Aside from my husband, my closest, most long-standing best friend has been a boy (though I suppose he’s mostly a man now). When we were young, making that sometimes-awkward tween transition, we wrote letters and emails and played video games and dreamed. We danced and did shows and made a box full of memories that still sits in my closet. He was the eldest in his young family, struggling to know right things, behave right ways, and still be himself. He walked a fine line between caring and noticing the opinions of those he respected, and being oblivious to (or simply ignoring) the judgments of others. He half-reluctantly became friends with the limelight. He wrestled intensely with how attraction fit into his penchant for making friends with girls (if, indeed, it did). He stubbornly wore glasses instead of contacts so girls wouldn’t fall in love with his pretty blue eyes, and he got in a lot of trouble for his tendency to “woo” his new, young, female friends and then innocently move onto the next new friend to be pursued, leaving a trail of broken hearts.

All this …and there was always me, pestering him and hugging him and sometimes holding his hand on the couch while we watched movies or talked about the latest Life Struggle. There were long delayed good nights inching toward the front door, with muted laughter and goodbye-kisses on the hair. People thought from time to time that we were an item, I suppose, but when asked we clarified, “No, my brother.” “No, my sister.” Eventually people stopped noticing, caring. Eventually people caught on to the possibly unusual wavelength we lived on. Our relationship, a strange combination of banter, mockery, tenderness, loyalty, nerdiness, intimacy, and family-sharing, has been one of the most treasured parts of my existence.

And it wasn’t that gender or sex was ignored or didn’t matter. He’s a boy and I’m a girl and that’s important. It’s part of who we are. We wouldn’t have the same sort of friendship if he were a woman, or I a man. Skirts and dancing and strong arms and intuition and different perspectives helped define our relationship. We dealt with different lenses, different bodies, different experiences, different frustrations, different struggles. But those things were factors, not foundations. Those things were peripheral, and not core. Those things were, are, variables to discuss and explore, not boundaries or fences that keep us from love or friendship.

I don’t want to make you feel lacking if you haven’t this same story. I don’t want to say that it’s possible for everyone to have such stories, such friends. I don’t even want to say I’ve never broken hearts, never make unwise choices in my opposite-sex friendship, never taken anything for granted when I should have thought more about it.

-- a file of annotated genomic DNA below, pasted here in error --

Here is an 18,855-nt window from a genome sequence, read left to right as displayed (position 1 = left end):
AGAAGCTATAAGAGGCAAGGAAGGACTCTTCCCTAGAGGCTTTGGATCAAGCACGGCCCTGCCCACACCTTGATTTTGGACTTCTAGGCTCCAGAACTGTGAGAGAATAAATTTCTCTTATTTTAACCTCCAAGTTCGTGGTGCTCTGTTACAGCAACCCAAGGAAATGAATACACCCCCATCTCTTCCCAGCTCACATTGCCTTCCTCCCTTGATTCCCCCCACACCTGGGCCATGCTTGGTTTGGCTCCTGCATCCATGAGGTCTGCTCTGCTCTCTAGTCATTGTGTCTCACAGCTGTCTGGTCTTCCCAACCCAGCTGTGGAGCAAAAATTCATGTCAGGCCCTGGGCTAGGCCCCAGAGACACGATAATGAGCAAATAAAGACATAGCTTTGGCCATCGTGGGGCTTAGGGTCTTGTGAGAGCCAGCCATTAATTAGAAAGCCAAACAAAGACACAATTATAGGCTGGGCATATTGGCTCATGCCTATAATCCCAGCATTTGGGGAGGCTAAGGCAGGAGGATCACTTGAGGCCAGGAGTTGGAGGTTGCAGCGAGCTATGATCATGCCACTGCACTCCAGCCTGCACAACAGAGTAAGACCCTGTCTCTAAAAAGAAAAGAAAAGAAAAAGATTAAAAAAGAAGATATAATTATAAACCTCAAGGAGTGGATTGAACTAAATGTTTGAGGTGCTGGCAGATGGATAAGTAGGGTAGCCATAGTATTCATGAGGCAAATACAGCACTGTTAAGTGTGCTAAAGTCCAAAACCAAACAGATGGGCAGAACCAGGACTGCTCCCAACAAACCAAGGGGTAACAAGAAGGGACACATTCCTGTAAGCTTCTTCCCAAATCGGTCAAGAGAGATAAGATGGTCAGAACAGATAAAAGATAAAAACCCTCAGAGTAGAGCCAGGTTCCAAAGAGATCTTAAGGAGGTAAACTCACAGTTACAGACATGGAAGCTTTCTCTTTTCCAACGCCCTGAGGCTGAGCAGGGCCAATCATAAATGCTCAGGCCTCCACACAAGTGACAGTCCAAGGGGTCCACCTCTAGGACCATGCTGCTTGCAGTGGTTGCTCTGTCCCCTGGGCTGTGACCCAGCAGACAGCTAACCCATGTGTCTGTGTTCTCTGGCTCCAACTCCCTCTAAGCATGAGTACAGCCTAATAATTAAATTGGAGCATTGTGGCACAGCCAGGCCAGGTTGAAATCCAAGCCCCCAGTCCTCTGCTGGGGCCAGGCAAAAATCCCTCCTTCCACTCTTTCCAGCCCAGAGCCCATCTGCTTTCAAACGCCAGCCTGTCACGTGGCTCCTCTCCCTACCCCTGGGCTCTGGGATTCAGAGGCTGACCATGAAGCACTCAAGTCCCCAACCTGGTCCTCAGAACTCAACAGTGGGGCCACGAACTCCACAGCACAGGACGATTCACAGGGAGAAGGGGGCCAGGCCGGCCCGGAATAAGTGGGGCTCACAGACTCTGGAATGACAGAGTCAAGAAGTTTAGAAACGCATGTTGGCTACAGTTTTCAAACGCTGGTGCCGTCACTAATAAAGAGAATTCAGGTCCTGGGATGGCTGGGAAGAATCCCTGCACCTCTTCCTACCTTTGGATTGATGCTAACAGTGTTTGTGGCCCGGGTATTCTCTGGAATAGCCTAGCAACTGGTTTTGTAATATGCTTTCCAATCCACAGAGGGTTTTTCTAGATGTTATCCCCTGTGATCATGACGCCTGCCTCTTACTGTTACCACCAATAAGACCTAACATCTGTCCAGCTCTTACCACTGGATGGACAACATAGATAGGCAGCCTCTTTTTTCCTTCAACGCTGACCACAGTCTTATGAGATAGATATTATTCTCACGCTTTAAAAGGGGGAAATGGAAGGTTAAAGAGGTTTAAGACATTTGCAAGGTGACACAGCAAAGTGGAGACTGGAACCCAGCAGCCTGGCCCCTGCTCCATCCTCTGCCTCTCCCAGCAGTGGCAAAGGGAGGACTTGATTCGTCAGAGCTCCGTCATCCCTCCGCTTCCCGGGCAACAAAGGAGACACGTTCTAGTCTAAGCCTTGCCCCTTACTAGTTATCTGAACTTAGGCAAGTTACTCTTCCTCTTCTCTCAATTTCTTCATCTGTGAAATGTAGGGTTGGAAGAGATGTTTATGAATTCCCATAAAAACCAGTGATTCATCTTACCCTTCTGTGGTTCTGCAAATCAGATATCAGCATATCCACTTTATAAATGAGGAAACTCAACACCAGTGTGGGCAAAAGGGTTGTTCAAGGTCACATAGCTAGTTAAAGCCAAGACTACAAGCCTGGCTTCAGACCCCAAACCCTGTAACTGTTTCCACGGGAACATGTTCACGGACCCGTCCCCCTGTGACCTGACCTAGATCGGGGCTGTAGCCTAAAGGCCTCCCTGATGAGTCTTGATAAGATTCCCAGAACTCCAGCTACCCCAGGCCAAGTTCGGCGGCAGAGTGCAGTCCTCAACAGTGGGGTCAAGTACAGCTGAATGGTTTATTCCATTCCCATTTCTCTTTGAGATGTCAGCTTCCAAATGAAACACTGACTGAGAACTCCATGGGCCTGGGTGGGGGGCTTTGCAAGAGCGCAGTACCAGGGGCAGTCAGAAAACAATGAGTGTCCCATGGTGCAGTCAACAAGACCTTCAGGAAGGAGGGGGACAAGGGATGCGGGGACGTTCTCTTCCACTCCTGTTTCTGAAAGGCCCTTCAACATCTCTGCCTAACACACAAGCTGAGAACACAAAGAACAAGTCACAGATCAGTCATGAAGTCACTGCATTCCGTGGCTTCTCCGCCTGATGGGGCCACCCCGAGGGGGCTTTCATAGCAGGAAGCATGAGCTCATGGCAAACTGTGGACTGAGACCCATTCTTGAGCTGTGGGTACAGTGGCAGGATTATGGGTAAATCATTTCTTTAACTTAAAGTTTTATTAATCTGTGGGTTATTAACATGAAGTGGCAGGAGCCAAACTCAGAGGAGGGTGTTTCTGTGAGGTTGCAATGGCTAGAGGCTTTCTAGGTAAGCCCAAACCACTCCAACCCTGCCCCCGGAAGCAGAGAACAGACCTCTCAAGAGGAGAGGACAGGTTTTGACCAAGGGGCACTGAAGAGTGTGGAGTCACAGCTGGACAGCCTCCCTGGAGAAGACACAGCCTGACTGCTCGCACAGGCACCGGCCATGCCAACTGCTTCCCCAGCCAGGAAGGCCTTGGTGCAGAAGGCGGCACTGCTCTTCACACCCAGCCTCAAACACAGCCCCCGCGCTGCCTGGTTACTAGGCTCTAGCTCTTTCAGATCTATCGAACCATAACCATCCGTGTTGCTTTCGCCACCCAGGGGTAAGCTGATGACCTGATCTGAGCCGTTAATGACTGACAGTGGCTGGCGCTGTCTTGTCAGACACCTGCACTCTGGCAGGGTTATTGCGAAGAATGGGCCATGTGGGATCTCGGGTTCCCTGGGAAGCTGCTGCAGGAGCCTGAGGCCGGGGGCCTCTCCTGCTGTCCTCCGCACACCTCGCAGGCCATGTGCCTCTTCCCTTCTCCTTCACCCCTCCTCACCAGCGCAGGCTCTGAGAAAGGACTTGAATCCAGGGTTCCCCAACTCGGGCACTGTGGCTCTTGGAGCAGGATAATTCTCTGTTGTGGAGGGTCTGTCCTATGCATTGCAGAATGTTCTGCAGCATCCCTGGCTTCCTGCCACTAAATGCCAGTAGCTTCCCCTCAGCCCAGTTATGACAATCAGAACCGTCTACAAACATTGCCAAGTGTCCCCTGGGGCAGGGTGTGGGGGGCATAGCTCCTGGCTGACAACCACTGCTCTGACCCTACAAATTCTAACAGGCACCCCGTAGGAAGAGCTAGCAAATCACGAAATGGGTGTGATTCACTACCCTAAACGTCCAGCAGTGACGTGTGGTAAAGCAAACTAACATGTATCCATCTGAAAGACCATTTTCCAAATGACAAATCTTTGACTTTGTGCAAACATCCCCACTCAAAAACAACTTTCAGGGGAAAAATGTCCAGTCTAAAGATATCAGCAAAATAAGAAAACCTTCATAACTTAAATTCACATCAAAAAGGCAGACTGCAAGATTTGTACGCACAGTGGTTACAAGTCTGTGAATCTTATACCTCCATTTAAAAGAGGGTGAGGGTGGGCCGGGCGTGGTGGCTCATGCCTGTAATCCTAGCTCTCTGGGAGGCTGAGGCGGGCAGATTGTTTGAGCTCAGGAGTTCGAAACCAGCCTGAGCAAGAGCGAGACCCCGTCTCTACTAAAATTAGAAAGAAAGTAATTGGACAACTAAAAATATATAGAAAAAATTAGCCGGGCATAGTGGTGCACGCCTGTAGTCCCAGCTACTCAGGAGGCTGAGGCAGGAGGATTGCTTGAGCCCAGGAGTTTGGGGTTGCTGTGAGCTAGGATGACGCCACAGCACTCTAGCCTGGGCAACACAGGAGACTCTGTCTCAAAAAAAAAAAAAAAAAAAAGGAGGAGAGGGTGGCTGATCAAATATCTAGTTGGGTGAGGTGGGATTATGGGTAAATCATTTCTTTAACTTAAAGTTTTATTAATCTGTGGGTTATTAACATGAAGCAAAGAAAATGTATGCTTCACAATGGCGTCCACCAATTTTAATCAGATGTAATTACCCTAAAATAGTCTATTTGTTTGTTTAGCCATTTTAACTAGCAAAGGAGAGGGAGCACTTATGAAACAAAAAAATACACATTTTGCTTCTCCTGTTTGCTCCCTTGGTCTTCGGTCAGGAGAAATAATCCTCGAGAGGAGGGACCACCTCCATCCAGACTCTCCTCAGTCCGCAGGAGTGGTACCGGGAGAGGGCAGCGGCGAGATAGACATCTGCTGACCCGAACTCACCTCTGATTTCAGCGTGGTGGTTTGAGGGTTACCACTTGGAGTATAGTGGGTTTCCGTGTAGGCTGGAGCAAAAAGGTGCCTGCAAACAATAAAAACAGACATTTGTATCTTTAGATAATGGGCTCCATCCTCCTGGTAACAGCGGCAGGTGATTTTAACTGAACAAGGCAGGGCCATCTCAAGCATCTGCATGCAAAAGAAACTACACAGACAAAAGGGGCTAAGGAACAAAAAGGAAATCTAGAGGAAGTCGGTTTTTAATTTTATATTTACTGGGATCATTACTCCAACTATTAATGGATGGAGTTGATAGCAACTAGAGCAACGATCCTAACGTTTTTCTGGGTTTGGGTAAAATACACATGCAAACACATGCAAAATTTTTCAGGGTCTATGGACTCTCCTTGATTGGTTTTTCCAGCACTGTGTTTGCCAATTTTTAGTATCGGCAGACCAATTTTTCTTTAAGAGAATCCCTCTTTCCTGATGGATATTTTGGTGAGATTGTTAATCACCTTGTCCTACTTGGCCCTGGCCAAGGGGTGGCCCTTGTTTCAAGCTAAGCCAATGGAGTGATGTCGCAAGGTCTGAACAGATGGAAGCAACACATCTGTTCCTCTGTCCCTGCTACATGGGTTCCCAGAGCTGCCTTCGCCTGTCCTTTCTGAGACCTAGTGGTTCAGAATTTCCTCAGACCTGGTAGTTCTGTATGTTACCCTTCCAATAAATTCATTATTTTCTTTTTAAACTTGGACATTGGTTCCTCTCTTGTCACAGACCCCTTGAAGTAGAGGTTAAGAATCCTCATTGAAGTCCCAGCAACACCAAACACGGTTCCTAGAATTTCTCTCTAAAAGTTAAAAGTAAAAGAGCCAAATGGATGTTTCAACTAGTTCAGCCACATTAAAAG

But I know, I know, that I have experienced glorious agape, soul-closeness, with boys who never wanted to undress me. So please believe me, believe others, when they say it’s possible. We may be few, but we exist.

(And it’s actually kind of nice over here.)

What I’ve Learned from the Internet This Week

What The Internet Told Me This Week…

1. Apparently, when young Christians write about why they are leaving the church, they’re not REALLY leaving the church for those reasons. By claiming to disagree with specific theological emphasis, politicizing of Christianity, shaming, excluding, and the barriers many churches have erected between faith and science…

…what they really mean is that they think the church should follow their every whims, cater to their personal tastes, and abandon the truths which have lasted since the dawn of the church.

2. Apparently Christians are not allowed to have differing opinions on Atonement Theories. Even though there are many-

(Moral Exemplar, Christus Victor, Satisfaction, Penal Substitution, Sacrifice, Governmental, Recapitulation, Expiation/Transformation, Reparation, etc)

-and no one theory has ever been declared Orthodox by Christendom, for a denomination to dislike one, or wish to pull one out of focus, inherently makes them “liberal” and discounters of Actual True Scriptural Doctrine.

(tgif?)